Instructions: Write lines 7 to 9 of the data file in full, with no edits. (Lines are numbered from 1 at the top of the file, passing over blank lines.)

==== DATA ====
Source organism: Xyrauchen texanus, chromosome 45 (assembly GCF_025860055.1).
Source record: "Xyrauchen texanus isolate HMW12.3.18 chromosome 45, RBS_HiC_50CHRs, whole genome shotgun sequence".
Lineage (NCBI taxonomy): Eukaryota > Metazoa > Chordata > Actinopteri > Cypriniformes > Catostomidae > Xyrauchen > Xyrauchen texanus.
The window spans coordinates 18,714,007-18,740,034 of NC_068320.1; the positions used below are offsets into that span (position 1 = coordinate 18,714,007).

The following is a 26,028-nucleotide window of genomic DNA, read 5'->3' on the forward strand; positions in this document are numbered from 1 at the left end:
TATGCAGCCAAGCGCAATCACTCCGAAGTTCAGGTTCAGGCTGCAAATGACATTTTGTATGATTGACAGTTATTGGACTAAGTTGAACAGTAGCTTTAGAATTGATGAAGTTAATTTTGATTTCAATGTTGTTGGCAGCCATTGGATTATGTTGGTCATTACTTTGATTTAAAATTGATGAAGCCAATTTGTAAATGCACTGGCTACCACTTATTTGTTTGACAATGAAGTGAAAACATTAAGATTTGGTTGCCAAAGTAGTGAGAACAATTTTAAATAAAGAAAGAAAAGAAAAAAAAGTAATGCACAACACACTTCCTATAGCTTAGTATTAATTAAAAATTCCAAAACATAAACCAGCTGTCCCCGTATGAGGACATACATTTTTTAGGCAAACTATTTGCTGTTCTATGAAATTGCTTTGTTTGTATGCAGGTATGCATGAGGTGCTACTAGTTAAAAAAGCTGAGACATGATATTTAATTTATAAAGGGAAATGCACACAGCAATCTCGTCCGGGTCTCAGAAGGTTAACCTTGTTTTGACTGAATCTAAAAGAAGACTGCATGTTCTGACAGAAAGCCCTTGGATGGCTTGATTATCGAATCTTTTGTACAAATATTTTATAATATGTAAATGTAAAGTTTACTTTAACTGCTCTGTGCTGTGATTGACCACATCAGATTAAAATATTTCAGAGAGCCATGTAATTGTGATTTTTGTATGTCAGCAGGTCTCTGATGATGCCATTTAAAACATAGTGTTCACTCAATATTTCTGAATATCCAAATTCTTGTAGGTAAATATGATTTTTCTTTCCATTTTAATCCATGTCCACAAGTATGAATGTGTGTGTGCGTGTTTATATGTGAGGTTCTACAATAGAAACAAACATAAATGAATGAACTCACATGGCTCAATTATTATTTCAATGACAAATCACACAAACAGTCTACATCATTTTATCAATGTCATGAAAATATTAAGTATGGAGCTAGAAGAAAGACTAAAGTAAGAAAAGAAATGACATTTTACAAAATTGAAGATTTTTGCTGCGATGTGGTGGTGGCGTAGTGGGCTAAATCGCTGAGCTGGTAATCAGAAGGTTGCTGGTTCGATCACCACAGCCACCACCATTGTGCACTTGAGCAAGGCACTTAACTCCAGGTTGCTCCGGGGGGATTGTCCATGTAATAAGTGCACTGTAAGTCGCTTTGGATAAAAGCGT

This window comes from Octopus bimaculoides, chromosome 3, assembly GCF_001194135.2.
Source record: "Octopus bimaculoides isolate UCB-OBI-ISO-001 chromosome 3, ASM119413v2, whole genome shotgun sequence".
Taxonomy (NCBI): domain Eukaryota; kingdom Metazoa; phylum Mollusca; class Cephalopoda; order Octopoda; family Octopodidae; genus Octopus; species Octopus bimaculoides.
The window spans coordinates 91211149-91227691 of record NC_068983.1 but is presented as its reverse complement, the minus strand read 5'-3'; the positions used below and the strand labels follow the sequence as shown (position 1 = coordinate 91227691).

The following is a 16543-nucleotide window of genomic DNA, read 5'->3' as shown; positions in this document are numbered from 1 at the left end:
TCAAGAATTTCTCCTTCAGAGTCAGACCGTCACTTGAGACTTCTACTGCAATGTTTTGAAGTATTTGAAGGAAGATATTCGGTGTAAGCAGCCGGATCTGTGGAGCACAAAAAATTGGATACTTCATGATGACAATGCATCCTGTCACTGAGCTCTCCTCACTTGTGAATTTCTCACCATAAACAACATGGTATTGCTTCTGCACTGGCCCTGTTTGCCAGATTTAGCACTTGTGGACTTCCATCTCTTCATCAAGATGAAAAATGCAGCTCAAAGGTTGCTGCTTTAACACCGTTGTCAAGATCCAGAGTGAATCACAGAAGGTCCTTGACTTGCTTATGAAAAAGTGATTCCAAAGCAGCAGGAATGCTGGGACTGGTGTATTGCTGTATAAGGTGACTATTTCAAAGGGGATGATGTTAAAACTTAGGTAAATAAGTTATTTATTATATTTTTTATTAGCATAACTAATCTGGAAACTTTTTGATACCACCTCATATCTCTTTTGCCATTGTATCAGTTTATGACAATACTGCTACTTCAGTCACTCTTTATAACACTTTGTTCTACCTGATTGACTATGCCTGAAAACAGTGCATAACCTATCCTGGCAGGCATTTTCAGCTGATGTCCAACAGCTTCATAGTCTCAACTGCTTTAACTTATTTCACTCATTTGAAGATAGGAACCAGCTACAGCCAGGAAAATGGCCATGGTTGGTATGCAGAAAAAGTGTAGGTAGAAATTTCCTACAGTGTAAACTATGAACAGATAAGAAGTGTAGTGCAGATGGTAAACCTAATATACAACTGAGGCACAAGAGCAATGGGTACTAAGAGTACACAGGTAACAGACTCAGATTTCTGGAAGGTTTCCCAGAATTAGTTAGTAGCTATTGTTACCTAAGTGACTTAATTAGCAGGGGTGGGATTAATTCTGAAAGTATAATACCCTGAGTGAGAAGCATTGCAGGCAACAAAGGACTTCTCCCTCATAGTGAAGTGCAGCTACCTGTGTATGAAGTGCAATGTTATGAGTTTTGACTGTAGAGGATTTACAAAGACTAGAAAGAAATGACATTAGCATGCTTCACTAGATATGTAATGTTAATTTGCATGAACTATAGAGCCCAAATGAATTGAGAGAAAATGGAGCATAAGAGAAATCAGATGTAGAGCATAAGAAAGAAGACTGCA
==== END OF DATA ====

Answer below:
This window comes from Octopus bimaculoides, chromosome 3, assembly GCF_001194135.2.
Source record: "Octopus bimaculoides isolate UCB-OBI-ISO-001 chromosome 3, ASM119413v2, whole genome shotgun sequence".
Taxonomy (NCBI): domain Eukaryota; kingdom Metazoa; phylum Mollusca; class Cephalopoda; order Octopoda; family Octopodidae; genus Octopus; species Octopus bimaculoides.